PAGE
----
According to Patajali’s Yoga Sutras, Asanas are only one of the eight aspects of Yoga. For me, Yoga in its true sense is a way of life and teaches us to be the best version of ourselves. I found the aspects of Yama (moral code) and Niyama (personal conduct) which are two of the eight limbs of Yoga relatable to a lot of religious teaching in India.
I was born in a Sikh family and Sikhism practices talk a lot about being and doing good to the world rather than following religious practices blindly. I believe similar principle applies to other religions around the world. While Yoga does not necessarily relate to or encourage any religion or religious practices, I do believe that majority of the principles of Yoga and religion are overlapping. The focus in both cases is to be self aware, to live a morally positive and disciplined life, be good and do good to others.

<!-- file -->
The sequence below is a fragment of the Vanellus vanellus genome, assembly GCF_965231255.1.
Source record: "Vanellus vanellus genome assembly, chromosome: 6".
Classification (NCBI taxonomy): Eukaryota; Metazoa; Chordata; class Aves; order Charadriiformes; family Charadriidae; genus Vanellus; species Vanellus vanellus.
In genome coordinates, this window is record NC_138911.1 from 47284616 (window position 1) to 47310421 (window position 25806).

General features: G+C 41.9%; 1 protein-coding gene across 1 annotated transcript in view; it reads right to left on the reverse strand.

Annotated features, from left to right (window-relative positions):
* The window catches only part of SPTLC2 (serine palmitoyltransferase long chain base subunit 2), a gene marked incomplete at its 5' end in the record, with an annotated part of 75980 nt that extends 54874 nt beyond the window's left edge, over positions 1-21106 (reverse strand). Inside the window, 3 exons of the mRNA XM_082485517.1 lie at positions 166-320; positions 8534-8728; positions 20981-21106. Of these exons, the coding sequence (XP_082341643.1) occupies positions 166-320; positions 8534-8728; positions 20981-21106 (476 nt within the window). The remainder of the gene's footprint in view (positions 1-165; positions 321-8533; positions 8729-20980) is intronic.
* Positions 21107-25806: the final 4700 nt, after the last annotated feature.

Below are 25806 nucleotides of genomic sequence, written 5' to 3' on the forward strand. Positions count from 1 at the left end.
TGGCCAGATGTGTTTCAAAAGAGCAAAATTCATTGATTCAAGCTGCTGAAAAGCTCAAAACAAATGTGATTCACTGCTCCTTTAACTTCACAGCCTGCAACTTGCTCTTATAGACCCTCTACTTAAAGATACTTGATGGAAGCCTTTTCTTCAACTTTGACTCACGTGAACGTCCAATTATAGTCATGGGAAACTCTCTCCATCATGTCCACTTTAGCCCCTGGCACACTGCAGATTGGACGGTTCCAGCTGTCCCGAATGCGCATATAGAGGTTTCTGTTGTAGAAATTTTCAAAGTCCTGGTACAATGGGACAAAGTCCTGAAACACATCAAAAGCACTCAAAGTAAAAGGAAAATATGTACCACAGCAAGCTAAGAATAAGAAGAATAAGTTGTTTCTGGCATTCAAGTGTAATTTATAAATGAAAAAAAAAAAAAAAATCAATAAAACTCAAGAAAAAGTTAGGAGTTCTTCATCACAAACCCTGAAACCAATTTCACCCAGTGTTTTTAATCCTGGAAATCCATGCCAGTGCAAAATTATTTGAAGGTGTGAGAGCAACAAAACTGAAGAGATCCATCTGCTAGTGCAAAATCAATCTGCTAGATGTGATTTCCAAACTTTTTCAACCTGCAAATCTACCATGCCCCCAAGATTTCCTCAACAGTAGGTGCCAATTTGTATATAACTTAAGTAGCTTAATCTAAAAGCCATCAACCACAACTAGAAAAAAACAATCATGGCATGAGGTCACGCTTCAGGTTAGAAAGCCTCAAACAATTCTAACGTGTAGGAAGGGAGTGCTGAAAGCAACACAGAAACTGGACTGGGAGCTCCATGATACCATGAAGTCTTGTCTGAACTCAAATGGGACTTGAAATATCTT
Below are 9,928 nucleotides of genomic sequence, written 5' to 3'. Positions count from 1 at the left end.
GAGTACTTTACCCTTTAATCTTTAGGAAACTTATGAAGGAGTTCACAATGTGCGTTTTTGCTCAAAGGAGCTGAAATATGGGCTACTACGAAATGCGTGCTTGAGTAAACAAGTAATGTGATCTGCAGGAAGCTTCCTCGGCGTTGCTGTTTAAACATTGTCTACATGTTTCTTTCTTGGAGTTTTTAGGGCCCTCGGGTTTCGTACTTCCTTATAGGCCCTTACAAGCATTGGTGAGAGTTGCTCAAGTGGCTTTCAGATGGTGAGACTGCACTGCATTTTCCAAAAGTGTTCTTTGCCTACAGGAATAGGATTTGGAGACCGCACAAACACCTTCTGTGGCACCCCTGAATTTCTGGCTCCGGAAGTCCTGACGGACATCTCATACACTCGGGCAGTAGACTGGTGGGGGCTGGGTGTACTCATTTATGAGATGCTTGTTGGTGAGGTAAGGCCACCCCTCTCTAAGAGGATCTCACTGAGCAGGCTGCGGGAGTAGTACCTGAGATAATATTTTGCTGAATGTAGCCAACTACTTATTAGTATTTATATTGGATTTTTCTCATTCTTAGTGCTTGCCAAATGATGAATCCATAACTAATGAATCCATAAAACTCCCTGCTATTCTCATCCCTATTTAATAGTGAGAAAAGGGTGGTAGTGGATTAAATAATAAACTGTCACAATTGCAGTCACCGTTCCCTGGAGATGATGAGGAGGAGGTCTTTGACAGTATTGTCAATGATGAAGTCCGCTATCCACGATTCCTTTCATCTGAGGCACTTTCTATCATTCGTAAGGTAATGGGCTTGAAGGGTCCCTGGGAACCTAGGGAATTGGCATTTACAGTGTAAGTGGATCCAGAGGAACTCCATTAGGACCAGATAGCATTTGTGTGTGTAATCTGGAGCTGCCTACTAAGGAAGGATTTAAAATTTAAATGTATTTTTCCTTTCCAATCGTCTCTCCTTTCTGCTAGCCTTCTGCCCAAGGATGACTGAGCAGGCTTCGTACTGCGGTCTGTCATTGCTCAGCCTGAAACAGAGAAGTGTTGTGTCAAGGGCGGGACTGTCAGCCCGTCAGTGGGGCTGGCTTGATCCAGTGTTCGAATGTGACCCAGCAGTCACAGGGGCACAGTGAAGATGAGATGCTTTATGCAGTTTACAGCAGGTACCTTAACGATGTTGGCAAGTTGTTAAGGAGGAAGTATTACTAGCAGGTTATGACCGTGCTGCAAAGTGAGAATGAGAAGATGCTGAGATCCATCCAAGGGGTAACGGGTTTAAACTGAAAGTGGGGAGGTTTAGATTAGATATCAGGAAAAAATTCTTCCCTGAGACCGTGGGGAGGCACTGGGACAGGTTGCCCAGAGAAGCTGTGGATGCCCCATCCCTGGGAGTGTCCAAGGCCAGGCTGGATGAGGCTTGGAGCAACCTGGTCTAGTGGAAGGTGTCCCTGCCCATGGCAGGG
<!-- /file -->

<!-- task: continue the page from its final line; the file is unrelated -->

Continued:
The five Yamas:
Brahmacharya: non-excess (often interpreted as celibacy)
Aparigraha: non-possessiveness, non-greed
The five Niyamas:
Tapas: self-discipline, training your senses
Svadhyaya: self-study, inner exploration
Ishvara Pranidhana: surrender of the ego
While one focuses on following the age old religious practices without knowing some of their true meaning, one should also focus on being positive and content individuals. My takeaway from these learnings is to practice the principles of Yama and Niyama to the extent I can.
Aman (200 Hr – January 2017)